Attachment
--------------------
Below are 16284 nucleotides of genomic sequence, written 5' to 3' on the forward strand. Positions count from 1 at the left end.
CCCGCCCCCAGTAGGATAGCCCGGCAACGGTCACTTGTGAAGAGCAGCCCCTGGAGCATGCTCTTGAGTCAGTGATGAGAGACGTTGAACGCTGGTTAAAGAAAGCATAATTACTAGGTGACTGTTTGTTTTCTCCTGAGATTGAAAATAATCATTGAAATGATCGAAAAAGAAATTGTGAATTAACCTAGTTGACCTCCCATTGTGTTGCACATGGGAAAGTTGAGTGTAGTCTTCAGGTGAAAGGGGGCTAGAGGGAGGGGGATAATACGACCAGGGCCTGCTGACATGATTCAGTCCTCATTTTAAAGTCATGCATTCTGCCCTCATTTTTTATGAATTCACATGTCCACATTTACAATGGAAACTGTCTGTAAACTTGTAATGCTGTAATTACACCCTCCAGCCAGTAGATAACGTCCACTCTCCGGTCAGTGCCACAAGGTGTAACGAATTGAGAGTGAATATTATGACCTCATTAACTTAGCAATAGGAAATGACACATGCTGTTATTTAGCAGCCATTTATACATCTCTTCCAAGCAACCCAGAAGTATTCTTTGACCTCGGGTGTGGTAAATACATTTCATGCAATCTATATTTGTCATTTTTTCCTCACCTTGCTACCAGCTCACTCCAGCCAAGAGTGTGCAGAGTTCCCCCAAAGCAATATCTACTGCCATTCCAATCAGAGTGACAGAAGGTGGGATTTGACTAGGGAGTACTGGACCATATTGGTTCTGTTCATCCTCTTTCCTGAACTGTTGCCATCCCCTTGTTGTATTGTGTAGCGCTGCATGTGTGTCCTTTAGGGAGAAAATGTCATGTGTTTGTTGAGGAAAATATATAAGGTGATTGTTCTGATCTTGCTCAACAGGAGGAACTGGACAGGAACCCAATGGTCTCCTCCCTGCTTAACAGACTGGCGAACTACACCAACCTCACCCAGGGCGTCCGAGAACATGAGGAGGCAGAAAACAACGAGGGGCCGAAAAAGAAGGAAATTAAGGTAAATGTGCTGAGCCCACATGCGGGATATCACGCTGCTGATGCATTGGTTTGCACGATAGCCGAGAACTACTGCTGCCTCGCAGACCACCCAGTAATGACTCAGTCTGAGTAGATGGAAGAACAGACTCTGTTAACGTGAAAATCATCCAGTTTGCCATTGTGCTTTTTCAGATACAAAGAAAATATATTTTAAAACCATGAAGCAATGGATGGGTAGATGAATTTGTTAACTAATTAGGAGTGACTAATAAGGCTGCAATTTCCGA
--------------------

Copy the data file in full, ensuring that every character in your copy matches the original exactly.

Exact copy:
Below are 16284 nucleotides of genomic sequence, written 5' to 3' on the forward strand. Positions count from 1 at the left end.
CCCGCCCCCAGTAGGATAGCCCGGCAACGGTCACTTGTGAAGAGCAGCCCCTGGAGCATGCTCTTGAGTCAGTGATGAGAGACGTTGAACGCTGGTTAAAGAAAGCATAATTACTAGGTGACTGTTTGTTTTCTCCTGAGATTGAAAATAATCATTGAAATGATCGAAAAAGAAATTGTGAATTAACCTAGTTGACCTCCCATTGTGTTGCACATGGGAAAGTTGAGTGTAGTCTTCAGGTGAAAGGGGGCTAGAGGGAGGGGGATAATACGACCAGGGCCTGCTGACATGATTCAGTCCTCATTTTAAAGTCATGCATTCTGCCCTCATTTTTTATGAATTCACATGTCCACATTTACAATGGAAACTGTCTGTAAACTTGTAATGCTGTAATTACACCCTCCAGCCAGTAGATAACGTCCACTCTCCGGTCAGTGCCACAAGGTGTAACGAATTGAGAGTGAATATTATGACCTCATTAACTTAGCAATAGGAAATGACACATGCTGTTATTTAGCAGCCATTTATACATCTCTTCCAAGCAACCCAGAAGTATTCTTTGACCTCGGGTGTGGTAAATACATTTCATGCAATCTATATTTGTCATTTTTTCCTCACCTTGCTACCAGCTCACTCCAGCCAAGAGTGTGCAGAGTTCCCCCAAAGCAATATCTACTGCCATTCCAATCAGAGTGACAGAAGGTGGGATTTGACTAGGGAGTACTGGACCATATTGGTTCTGTTCATCCTCTTTCCTGAACTGTTGCCATCCCCTTGTTGTATTGTGTAGCGCTGCATGTGTGTCCTTTAGGGAGAAAATGTCATGTGTTTGTTGAGGAAAATATATAAGGTGATTGTTCTGATCTTGCTCAACAGGAGGAACTGGACAGGAACCCAATGGTCTCCTCCCTGCTTAACAGACTGGCGAACTACACCAACCTCACCCAGGGCGTCCGAGAACATGAGGAGGCAGAAAACAACGAGGGGCCGAAAAAGAAGGAAATTAAGGTAAATGTGCTGAGCCCACATGCGGGATATCACGCTGCTGATGCATTGGTTTGCACGATAGCCGAGAACTACTGCTGCCTCGCAGACCACCCAGTAATGACTCAGTCTGAGTAGATGGAAGAACAGACTCTGTTAACGTGAAAATCATCCAGTTTGCCATTGTGCTTTTTCAGATACAAAGAAAATATATTTTAAAACCATGAAGCAATGGATGGGTAGATGAATTTGTTAACTAATTAGGAGTGACTAATAAGGCTGCAATTTCCGA